Failing to prove his majority twice, controversially appointed Sri Lankan Prime Minister Mahinda Rajapaksa on Sunday demanded holding a snap parliamentary polls to end the ongoing political crisis in the country.
The island nation is witnessing a political crisis since President Maithripapala Sirisena's controversial move to sack prime minister Ranil Wickeremesinghe and install Rajapaksa in his place on October 26.
Sirisena later dissolved Parliament, almost 20 months before its term was to end, and ordered snap election. The Supreme Court overturned Sirisena's decision to dissolve Parliament and halted the preparations for snap polls.
Both Wickremesinghe and Rajapaksa claim to be the prime ministers. Wickremesinghe says his dismissal is invalid because he still holds a majority in the 225-member Parliament.
In a statement, Rajapaksa cites occasions in the history when Parliament had been dissolved to call parliamentary elections in Sri Lanka to avoid crisis and bring in political stability.
"The only way to restore stability to a destabilised democracy will be through a general election. According to our Constitution, sovereignty is vested in the people and not in Parliament," the former strongman said.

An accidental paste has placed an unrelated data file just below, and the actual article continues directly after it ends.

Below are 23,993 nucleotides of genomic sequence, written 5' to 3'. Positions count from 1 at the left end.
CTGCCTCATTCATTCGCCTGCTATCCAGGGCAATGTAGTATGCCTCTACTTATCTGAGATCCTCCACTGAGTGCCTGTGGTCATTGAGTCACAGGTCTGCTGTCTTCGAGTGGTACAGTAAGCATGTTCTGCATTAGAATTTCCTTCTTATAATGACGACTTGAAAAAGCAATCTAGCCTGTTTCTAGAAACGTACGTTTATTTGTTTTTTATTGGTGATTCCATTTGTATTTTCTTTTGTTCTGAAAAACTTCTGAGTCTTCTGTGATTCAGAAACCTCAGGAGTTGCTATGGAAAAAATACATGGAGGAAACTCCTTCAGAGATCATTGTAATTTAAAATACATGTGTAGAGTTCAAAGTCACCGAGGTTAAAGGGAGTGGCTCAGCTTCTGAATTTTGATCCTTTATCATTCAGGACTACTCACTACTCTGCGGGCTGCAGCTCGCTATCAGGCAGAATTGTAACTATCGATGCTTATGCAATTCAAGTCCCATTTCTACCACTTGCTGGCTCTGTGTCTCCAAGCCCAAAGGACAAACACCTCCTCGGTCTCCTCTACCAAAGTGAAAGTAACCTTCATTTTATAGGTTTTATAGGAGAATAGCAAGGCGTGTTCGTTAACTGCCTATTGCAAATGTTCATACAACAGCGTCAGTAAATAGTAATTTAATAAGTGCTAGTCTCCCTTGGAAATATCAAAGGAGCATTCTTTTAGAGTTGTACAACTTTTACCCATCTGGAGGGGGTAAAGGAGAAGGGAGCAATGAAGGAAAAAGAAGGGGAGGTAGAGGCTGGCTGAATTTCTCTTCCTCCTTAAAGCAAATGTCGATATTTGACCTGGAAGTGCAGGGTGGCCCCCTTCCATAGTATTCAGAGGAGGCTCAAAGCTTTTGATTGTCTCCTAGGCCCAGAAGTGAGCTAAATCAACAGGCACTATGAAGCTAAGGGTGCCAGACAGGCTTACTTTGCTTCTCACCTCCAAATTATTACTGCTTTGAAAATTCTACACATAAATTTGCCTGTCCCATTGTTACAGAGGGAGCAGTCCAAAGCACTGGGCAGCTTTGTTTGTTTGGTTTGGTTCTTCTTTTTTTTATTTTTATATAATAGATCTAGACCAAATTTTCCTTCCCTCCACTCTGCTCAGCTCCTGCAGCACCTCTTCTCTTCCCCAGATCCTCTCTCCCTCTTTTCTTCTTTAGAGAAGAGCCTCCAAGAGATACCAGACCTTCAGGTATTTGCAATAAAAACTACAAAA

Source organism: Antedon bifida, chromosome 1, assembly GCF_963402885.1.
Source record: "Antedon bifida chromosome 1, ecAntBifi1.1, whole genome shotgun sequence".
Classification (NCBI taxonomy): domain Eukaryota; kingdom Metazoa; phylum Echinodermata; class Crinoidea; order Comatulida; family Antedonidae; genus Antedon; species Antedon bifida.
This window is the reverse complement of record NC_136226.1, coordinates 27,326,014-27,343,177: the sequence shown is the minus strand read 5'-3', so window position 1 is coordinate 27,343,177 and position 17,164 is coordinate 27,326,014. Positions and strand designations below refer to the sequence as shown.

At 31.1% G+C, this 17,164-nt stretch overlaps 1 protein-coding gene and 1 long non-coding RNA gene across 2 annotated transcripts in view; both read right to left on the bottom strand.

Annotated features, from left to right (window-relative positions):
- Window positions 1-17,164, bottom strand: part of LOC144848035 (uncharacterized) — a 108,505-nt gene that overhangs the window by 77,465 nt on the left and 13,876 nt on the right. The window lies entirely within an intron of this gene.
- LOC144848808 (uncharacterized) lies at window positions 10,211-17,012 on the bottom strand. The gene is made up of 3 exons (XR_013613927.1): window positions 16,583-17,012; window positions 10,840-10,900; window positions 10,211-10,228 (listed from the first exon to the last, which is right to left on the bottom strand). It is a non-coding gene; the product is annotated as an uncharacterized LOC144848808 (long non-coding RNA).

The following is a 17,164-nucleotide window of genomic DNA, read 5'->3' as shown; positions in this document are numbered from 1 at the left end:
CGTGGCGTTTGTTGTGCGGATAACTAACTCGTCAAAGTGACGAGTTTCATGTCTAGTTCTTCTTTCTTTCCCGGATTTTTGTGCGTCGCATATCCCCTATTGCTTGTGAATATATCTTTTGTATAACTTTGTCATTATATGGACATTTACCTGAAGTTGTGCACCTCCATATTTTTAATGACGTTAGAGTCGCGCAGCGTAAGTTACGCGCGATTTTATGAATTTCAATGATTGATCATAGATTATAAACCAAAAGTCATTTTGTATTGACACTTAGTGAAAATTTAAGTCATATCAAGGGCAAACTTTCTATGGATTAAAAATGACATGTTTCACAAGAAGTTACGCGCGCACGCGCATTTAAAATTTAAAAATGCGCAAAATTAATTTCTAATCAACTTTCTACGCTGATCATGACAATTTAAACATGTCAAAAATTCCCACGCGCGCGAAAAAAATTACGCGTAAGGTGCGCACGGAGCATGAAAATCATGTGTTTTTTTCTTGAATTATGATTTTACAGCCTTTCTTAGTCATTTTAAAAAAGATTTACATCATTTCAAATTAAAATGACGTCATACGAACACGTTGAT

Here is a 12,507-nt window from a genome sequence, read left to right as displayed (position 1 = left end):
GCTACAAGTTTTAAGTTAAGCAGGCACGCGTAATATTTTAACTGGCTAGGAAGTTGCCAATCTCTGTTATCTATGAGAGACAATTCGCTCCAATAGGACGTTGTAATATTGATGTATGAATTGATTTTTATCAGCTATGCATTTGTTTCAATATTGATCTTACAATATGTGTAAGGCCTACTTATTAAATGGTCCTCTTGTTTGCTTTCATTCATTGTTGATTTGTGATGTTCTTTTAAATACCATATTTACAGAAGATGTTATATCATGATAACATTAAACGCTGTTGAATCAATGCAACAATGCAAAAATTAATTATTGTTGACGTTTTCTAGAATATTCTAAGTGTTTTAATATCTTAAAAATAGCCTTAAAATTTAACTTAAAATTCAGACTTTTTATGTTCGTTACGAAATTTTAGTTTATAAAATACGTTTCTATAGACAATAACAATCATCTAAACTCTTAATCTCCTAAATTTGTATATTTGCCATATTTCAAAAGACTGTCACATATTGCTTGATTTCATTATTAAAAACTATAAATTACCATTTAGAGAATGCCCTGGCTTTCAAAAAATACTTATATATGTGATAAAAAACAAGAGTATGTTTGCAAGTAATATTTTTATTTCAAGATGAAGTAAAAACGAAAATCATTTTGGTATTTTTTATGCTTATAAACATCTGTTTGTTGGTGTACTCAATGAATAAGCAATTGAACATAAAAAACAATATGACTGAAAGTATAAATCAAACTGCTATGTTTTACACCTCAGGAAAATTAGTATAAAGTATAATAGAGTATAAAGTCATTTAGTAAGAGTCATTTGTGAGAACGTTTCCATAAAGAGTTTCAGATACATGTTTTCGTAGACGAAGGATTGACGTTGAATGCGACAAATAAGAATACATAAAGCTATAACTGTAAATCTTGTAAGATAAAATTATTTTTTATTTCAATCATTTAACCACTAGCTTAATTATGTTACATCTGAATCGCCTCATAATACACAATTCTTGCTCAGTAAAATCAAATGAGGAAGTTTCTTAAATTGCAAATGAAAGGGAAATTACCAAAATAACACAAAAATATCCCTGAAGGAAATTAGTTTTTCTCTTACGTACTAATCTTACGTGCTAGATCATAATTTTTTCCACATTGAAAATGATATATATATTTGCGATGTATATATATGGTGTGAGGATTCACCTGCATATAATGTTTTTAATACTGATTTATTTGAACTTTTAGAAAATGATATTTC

Rajapaksa has, so far, failed to prove his majority in Parliament.
Wickremesinghe, with the support from the main Tamil party, claims to have the support of more than 113 legislators, required for simple majority.
Speculation are that President Sirisena may remove Rajapaksa on Wednesday when another motion would be taken up in Parliament and is defeated.
Following the vote, Sirisena would be forced to appoint a new prime minister and a Cabinet.
The Sri Lankan president has said that due to sharp personal differences with Wickremesinghe he would not reappoint him as the Prime Minister.
However, Wickremesinghe's UNP claims that Sirisena will be left with no choice as he would be the man who will command the confidence in the House.
In the statement, Rajapaksa also slammed Wickremesinghe's UNP of feeling shy of contesting a fresh poll.
The UNP has said that any election now would be unconstitutional, without restoring the pre-October 26 status.